In one of my jobs with the Forest Service, I had the FOIA people working on my staff. Through these folks, I gained some understanding, and experienced a some small amount of what it is to work in FOIA. It’s a strange job in that you have a widely varying workload (with no upper bound) and required deadlines, but only so many knowledgeable people available to work. And it tends not to be glamorous or highly valued, with sometimes disrespectful folks in the public to work with. So here’s a shout out to them!
This story from Wildfire Today also reminded me of the gap between “doing” jobs (in this case, time was a factor) and “critiquing” jobs (at anyone’s leisure). We need to introduce more fire into the landscape; but if people in hindsight are seen (in a courtroom) to have made “mistakes” in doing it.. well then. People are less willing to take chances, and so the idea of restoring fire to the landscape possibly becomes impossible.
A county in Oregon has filed a lawsuit against the U.S. Forest Service that is related to the Beachie Creek Fire that burned over 193,000 acres east of Salem, Oregon in September.
The Davis Wright Tremain law firm in Portland submitted a request September 28 on behalf of Linn county, requesting records related to the fire. The request cited the Freedom of Information Act (FOIA) which requires a federal agency to respond within 20 business days, unless there are “unusual circumstances,” or notify the party of at least the agency’s determination of which of the requested records it will release, which it will withhold.
About 12 percent of the Fire was in Linn County, with the rest in Marion and Clackamas Counties. The Linn-Marion county line is near Highway 22 close to the communities of Lyons, Mill City, Gates, Detroit, and Idanha where many structures were destroyed.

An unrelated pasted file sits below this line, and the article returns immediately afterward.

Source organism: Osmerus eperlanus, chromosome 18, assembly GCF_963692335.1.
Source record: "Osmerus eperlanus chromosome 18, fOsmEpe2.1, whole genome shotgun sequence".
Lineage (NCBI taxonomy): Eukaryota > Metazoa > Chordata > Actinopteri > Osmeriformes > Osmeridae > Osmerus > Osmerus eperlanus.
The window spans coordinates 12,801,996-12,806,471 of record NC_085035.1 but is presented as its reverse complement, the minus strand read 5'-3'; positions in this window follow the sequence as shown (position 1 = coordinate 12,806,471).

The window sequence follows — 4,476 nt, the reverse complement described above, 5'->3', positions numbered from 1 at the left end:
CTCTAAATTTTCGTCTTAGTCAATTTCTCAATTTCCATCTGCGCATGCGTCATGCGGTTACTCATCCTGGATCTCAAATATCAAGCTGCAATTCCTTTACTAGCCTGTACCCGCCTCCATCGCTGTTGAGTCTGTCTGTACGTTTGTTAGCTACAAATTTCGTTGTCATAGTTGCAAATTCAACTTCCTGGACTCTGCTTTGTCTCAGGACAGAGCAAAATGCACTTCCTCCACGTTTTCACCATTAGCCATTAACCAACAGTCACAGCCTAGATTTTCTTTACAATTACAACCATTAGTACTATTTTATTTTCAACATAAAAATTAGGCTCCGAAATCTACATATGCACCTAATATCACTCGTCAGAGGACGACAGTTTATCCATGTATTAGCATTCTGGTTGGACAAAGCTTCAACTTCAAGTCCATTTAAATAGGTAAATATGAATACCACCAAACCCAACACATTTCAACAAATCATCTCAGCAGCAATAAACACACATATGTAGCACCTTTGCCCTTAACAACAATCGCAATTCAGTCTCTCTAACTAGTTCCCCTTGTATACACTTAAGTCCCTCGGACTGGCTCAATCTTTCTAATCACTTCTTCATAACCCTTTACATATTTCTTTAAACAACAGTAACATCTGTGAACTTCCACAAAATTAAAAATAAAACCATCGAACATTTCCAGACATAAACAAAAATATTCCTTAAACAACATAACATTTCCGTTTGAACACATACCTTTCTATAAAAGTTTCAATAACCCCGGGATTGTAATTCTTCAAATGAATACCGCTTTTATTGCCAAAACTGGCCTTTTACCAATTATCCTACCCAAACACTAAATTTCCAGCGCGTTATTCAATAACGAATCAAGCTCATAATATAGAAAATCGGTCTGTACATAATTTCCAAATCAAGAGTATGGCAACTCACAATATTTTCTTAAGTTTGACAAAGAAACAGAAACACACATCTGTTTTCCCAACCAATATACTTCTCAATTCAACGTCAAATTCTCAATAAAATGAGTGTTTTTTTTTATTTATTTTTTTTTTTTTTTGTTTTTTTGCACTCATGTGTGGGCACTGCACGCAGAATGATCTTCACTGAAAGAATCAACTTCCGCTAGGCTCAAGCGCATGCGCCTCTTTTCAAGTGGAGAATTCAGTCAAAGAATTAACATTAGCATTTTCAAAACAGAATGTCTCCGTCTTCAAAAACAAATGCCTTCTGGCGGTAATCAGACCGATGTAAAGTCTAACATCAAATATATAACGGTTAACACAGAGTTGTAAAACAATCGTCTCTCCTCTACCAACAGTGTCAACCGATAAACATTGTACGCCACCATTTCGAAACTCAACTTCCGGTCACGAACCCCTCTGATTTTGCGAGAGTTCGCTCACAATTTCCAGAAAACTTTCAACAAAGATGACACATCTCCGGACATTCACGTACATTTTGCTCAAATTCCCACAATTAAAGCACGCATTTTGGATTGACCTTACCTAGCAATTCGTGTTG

The Forest Service replied to the FOIA in a letter dated the next day, saying (and this is an exact quote):
“Please be advised your request is not perfected at this time and we will be reaching out to you to discuss clarification once it has been to thoroughly review.”
After not receiving the documents or apparently hearing nothing further from the Forest Service, the attorneys for Linn County filed a lawsuit November 2, 2020 in the U.S. District Court in Eugene, Oregon.
Here’s (some of) what the FOIA asked for:
The information Linn County requested from the Forest Service was about the agency’s policy for managing fires, and the Beachie Creek Fire in particular. Some examples:
Contracts and documents relating to arrangements made with outside contractors for firefighting equipment and training in the Pacific Northwest;
Maps and records depicting all former “owl circles” and all locations of other endangered species habitat in the 2 years immediately preceding the Beachie Creek Fire;
Records declaring the Beachie Creek Fire a Prescribed natural Fire, a Management Ignited Fire or a Wildfire, and all records discussing or relating to that declaration;
Records illustrating the Suppression Response for the Beachie Creek Fire;
Records illustrating the Control Strategy for the Beachie Creek Fire;
Records relating to inputs to and outputs derived from the FLAME computer program or any other predictive computer analysis for the Beachie Creek fire for the period commencing on August 1, 2020, through the date records responsive to this request are provided;
All Social media posts discussing or describing the Beachie Creek Fire;
All current Forest Service Manuals in effect immediately preceding the Beachie Creek Fire and effective throughout the Fire Event.
Here’s Bill Gabbert’s take:
The Forest Service is notorious for flagrantly violating the law in regards to the mandatory standards for providing information requested with a FOIA. They have been known to stall for years, or have simply refused to comply. Not every citizen seeking information from their government has a petty cash account with $400 for the filing fee, or the tens of thousands of dollars it could take to pay attorneys for a FOIA lawsuit. Our citizens deserve transparency. However, it also seems unusual to file a lawsuit approximately 26 business days, as Linn County did, after initially submitting the FOIA — just 6 days over the 20-day requirement.
(I’m not sure what the $400 would be for.)
The comments and references to other fires are also interesting. Especially related to size of fires, and changes in suppression strategies over time.